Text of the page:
For 74 years, locked up mud shops lining a street in Balochistan have stood the test of time as monuments to one small town’s extraordinary Hindu-Muslim brotherhood.
The Pashtun community of Mekhtar was once a small town where people of the two faiths lived side by side.
During the partition of the Indian subcontinent in 1947, the Hindu families of Mekhtar were forced to migrate to Jaipur, India. There they formed a community of 400 Pashtun Hindus, said Arab News.
But in all these years, the shops they left behind have never been opened again. The Pashtuns have preserved them exactly as they were left by their owners seven decades ago.
Pakistani town safeguards Hindu-Muslim brotherhood
“When our Hindu friends were leaving us [after partition] they handed the keys of their shops to us,” Malik Hajji Paio Khan Kakar, a 95 year old resident of Mekhtar told Arab News. The keys were never used, he said, and the properties sit as though lying in wait for their rightful owners to return.
After the two new countries were carved out, the town’s integrity is an anomaly in the history of the partition when land grabbing of abandoned properties were common. One such mud shop still stands as a monument to the town’s remarkable Hindu-Muslim brotherhood.
A heartwarming tale of brotherhood
One Twitter user recently shared a picture of the ancient shop. The tweet states that the shop was left by a Hindu in Mekhtar, Loralai in Balochistan when he moved to India after the partition.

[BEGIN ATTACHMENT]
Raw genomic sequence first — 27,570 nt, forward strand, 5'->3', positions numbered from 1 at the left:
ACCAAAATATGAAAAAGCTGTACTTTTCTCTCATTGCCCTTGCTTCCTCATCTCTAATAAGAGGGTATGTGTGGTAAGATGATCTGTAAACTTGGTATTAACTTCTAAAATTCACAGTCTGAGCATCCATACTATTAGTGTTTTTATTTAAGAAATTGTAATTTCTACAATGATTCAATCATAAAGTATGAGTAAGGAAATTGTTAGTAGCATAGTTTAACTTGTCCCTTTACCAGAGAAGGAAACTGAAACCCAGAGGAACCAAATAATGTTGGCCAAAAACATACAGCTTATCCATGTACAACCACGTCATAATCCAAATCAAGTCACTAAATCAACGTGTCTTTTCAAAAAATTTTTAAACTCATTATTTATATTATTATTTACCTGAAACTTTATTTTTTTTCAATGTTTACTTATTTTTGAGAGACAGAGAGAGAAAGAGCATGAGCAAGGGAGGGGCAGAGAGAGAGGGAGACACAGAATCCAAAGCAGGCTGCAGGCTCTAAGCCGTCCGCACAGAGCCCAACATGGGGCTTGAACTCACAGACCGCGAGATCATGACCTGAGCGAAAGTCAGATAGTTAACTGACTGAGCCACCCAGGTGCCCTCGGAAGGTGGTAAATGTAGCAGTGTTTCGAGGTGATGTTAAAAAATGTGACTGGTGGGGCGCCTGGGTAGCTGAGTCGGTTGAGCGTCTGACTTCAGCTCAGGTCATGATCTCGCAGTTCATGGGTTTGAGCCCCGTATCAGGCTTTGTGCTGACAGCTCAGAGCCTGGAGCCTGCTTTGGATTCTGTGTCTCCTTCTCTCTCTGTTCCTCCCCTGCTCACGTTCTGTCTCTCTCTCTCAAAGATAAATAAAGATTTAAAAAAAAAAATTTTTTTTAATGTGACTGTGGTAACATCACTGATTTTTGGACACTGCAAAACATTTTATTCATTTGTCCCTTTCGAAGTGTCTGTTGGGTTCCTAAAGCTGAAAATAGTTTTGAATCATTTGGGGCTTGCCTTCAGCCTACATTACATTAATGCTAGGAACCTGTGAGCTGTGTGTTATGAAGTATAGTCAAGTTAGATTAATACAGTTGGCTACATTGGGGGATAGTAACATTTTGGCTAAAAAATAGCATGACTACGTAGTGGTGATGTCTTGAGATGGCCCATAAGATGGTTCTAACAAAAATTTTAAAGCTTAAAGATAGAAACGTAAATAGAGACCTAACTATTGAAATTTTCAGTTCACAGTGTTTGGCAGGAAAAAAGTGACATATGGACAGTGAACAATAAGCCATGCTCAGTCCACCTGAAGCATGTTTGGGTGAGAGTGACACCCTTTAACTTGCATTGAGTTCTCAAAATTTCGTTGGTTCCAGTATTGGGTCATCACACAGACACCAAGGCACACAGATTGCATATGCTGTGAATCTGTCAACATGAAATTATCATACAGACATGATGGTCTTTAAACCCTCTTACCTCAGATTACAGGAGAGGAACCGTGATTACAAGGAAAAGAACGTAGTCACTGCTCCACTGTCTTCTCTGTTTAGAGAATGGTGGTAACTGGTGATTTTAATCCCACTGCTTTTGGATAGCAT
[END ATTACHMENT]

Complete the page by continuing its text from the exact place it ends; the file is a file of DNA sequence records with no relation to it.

A Hindu shopkeeper working there at the time of the 1947 India-Pakistan partition was forced to leave his rented shop to relocate to India while operating a business in Loralai. Back then, he asked the owner of the shop not to open the lock while he was away and to wait for him to return.
The shop owner promised he would not open the lock and that he would wait for him to return. Nonetheless, the shop owner has kept his promise and not even once opened the lock of his shop.
A few years ago, the main owner of this shop passed away. However, before leaving the world, he told his children not to open the lock until the Hindu tenant, whose surname was ‘Kakar’, returned. WOW! How the promise has been kept that was made 74 years ago?
Last year, as the video call connected to a phone in the Indian state of Rajasthan state, the 86-year-old woman slowly started to recognize her long-lost family members. Seeing them after 70 years apart, she could not help but tear up.
Story Credits: Arab News
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